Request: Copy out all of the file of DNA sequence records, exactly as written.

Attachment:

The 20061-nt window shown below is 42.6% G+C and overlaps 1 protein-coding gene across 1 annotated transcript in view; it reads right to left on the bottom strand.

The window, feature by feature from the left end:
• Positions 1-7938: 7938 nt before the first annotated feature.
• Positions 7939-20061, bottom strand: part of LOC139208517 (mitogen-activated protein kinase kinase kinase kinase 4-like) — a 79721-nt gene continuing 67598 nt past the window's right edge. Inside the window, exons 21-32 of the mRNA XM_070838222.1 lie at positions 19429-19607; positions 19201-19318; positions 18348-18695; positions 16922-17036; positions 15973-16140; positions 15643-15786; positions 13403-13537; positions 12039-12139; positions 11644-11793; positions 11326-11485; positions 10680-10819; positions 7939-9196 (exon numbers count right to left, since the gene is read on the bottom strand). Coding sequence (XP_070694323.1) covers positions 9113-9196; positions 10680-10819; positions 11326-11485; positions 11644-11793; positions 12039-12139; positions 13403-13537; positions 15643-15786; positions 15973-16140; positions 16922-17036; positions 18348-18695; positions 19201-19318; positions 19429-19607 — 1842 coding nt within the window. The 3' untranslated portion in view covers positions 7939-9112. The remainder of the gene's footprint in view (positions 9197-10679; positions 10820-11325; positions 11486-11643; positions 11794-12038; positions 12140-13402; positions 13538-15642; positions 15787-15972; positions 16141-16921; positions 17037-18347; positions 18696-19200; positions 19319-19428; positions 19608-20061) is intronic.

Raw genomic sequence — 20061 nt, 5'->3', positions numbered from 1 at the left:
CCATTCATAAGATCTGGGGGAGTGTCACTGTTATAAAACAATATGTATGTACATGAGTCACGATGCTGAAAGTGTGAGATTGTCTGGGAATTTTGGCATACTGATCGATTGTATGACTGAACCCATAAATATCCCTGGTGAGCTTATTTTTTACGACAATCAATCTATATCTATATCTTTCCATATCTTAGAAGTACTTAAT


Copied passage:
The 20061-nt window shown below is 42.6% G+C and overlaps 1 protein-coding gene across 1 annotated transcript in view; it reads right to left on the bottom strand.

The window, feature by feature from the left end:
• Positions 1-7938: 7938 nt before the first annotated feature.
• Positions 7939-20061, bottom strand: part of LOC139208517 (mitogen-activated protein kinase kinase kinase kinase 4-like) — a 79721-nt gene continuing 67598 nt past the window's right edge. Inside the window, exons 21-32 of the mRNA XM_070838222.1 lie at positions 19429-19607; positions 19201-19318; positions 18348-18695; positions 16922-17036; positions 15973-16140; positions 15643-15786; positions 13403-13537; positions 12039-12139; positions 11644-11793; positions 11326-11485; positions 10680-10819; positions 7939-9196 (exon numbers count right to left, since the gene is read on the bottom strand). Coding sequence (XP_070694323.1) covers positions 9113-9196; positions 10680-10819; positions 11326-11485; positions 11644-11793; positions 12039-12139; positions 13403-13537; positions 15643-15786; positions 15973-16140; positions 16922-17036; positions 18348-18695; positions 19201-19318; positions 19429-19607 — 1842 coding nt within the window. The 3' untranslated portion in view covers positions 7939-9112. The remainder of the gene's footprint in view (positions 9197-10679; positions 10820-11325; positions 11486-11643; positions 11794-12038; positions 12140-13402; positions 13538-15642; positions 15787-15972; positions 16141-16921; positions 17037-18347; positions 18696-19200; positions 19319-19428; positions 19608-20061) is intronic.

Raw genomic sequence — 20061 nt, 5'->3', positions numbered from 1 at the left:
CCATTCATAAGATCTGGGGGAGTGTCACTGTTATAAAACAATATGTATGTACATGAGTCACGATGCTGAAAGTGTGAGATTGTCTGGGAATTTTGGCATACTGATCGATTGTATGACTGAACCCATAAATATCCCTGGTGAGCTTATTTTTTACGACAATCAATCTATATCTATATCTTTCCATATCTTAGAAGTACTTAAT